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4. At the sounding of the fourth, the Roman empire, considered as one great whole, experiences an eclipse of

its power and splendor, by the downfall of its western half. p. 21.

II. Statement of the grounds, on which this explanation of the four first trumpets is adopted in preference to that of Bp. Newton. p. 23.

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Of the three last apocalyptic trumpets, or, as they are peculiarly styled, the three woe-trumpets.

THE prophecy here divides itself into two distinct lines,

treating severally of the eastern and western branches of the great Apostasy. The first of the three woe-trumpets describes the commencement of the dominance of the two-fold Apostasy: the second second represents it in the zenith of its power, until the primary and only partial manifestation of Antichrist: the third exhibits its downfall, displaying at the same time the multiplied horrors of the harvest and the vintage of the Lord, or the uncontrouled reign of the atheistical king and his subsequent destruction along with the other enemies of God. p. 27.



Concerning the effects of the two first woe-trumpets in the East.


T the sounding of the fifth trumpet, or the first woetrumpet, in the East, the apostate star Sergius opens the door of the bottomless pit, and lets out the impos tor Mohammed with his Saracenic locusts. p. 30.


2. At

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2. At the sounding of the sixth trumpet, or the second woetrumpet, the four sultanies of the Turkish horsemen are loosed from the river Euphrates; and, in due sea-. son, slay the third part of men, or subvert the Constantinopolitan monarchy. p. 37.

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Contents of the little book-History of the western Apostasy under the three woe-trumpets.

THE little book comprehends the eleventh, twelfth, thirteenth, and fourteenth, chapters of the Revelation. The

chapters, in point of chronology, run parallel to each other, forming a complete history of the western Apostasy. p. 46. 1. The first describes the prophesying of the witnesses during the 1260 years. p. 47.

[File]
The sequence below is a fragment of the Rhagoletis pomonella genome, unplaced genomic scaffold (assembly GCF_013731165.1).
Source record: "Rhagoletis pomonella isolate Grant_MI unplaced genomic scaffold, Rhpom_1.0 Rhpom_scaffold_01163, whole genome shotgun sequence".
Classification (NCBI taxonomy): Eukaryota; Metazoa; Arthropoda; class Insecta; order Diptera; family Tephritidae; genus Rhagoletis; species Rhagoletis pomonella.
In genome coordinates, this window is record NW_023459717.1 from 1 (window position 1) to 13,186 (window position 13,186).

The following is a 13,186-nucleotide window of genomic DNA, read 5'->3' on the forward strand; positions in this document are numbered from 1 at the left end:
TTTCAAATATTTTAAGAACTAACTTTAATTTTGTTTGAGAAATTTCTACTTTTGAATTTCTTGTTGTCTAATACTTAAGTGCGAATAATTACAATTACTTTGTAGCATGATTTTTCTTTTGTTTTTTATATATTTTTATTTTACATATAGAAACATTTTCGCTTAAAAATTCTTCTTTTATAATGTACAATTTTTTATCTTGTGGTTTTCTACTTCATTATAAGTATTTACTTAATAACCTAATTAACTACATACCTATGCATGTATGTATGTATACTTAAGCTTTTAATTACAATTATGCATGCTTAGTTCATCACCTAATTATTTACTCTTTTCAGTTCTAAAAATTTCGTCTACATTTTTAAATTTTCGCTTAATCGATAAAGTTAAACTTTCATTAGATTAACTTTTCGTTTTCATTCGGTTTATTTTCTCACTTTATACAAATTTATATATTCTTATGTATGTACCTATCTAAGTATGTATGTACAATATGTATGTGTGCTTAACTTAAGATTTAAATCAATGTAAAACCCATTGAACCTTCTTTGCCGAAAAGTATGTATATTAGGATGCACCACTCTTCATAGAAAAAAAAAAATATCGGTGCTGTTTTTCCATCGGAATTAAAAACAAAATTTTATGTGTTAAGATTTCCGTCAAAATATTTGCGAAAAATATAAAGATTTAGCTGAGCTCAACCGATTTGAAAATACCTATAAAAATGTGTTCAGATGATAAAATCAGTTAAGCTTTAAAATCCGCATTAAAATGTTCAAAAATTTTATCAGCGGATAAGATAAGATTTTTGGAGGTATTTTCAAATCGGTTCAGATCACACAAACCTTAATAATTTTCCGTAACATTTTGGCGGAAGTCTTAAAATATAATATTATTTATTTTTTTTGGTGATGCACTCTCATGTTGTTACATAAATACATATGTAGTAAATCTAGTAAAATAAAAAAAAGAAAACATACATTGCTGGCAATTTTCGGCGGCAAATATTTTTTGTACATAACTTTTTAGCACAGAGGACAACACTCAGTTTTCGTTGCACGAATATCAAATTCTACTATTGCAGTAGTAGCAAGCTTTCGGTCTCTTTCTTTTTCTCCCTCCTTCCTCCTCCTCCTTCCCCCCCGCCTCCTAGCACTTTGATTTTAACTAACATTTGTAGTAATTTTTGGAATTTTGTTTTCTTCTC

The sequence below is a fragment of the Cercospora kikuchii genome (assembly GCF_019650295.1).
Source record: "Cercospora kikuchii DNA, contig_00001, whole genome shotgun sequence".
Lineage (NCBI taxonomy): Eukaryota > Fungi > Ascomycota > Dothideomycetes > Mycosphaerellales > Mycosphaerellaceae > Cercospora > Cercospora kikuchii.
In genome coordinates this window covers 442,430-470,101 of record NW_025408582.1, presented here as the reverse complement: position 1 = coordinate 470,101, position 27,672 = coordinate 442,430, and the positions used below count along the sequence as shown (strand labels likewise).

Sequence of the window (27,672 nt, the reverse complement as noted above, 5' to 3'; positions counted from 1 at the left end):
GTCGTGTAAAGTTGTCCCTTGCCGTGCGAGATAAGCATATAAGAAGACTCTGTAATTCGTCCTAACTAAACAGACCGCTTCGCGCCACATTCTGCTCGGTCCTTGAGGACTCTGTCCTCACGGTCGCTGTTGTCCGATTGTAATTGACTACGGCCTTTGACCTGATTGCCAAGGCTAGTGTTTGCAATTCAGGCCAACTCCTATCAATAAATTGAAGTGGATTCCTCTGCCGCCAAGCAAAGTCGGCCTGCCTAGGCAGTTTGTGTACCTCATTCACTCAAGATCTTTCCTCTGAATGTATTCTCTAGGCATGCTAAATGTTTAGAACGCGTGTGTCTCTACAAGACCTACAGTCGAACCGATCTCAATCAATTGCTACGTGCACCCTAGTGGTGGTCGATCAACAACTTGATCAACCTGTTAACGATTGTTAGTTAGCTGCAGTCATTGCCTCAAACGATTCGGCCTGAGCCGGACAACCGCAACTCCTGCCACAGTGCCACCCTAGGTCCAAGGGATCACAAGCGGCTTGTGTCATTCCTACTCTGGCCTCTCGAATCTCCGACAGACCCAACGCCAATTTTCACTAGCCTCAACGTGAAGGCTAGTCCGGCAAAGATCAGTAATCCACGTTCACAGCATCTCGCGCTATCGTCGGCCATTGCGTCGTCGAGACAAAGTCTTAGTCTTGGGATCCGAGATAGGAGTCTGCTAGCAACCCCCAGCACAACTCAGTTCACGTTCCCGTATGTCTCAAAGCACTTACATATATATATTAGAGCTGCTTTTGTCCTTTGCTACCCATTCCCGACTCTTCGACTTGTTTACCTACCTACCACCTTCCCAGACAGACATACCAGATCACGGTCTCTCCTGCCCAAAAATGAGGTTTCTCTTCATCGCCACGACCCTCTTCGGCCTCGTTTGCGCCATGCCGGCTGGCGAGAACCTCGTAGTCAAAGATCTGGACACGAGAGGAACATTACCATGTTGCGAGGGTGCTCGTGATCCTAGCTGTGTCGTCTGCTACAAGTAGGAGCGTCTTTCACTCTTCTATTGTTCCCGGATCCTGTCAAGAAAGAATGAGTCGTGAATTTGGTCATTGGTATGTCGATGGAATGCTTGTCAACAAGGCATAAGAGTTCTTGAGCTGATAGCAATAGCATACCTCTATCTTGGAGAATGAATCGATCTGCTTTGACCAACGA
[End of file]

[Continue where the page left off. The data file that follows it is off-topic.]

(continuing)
2. The second describes the war of the infernal dragon with the mystic woman the Church, during the same pe


riod. p. 48.

3. The third describes the actions of the two apocalyptic beasts during the same period. p. 48.

4. The fourth describes the internal state of the true Church. during the same period, and the harvest and the vintage of God's wrath. p. 49.

The contents therefore of the little book may be properly divided into five sections: 1. The prophesying of the witnesses; 2. The war of the dragon with the woman; 3. The history of the ten-horned beast of the sea; 4. The history of the twohorned beast of the earth; 5. The collateral history of the true Church, of the Reformation, and of the harvest and vintage of God's wrath. p. 50.



Concerning the prophesying of the two witnesses.

I. THE little book commences with the year 606, or with the beginning of the first woe-trumpet. What is meant

by measuring the temple, and not measuring the outer court of the Gentiles. p. 51.

II. Prophetic character of the two witnesses. p. 53. 1. They cannot be any two individuals. Neither are they the Old and New Testaments. Bp. Newton is perfectly right in the spirit, though not quite accurate in the letter, of his interpretation of their character. They are certainly two churches. Throughout the whole Apocalypse, the idea of a twofold Church of Christ is constantly preserved: the Church before, and the Church after, the advent of our Lord. The two witnesses literally represent these two Churches, forming jointly the faithful Church general: but spiritually they mean the mystical children of the universal Church, those that are Israelites indeed. p. 54. 2. The circumstance of their being said to prophesy is no objection to the supposition, that they symbolize all God's faithful witnesses during the prevalence of the Apostasy. In what sense they shut up heaven, and smite the earth with plagues, during the time of their prophesying. p. 58. `

3. In what sense they are said to have only one mouth. p. 61:

III, Nature of the death, revival, and ascension, of the two witnesses. p. 62.

1. Their death. p.


(1.) Their death denotes their ceasing to be witnesses. p. 63. (2.) The time of their death is, when they are drawing near to the close of their prophesying, but before the soundjng of the seventh trumpet. p. 64.


3.) The

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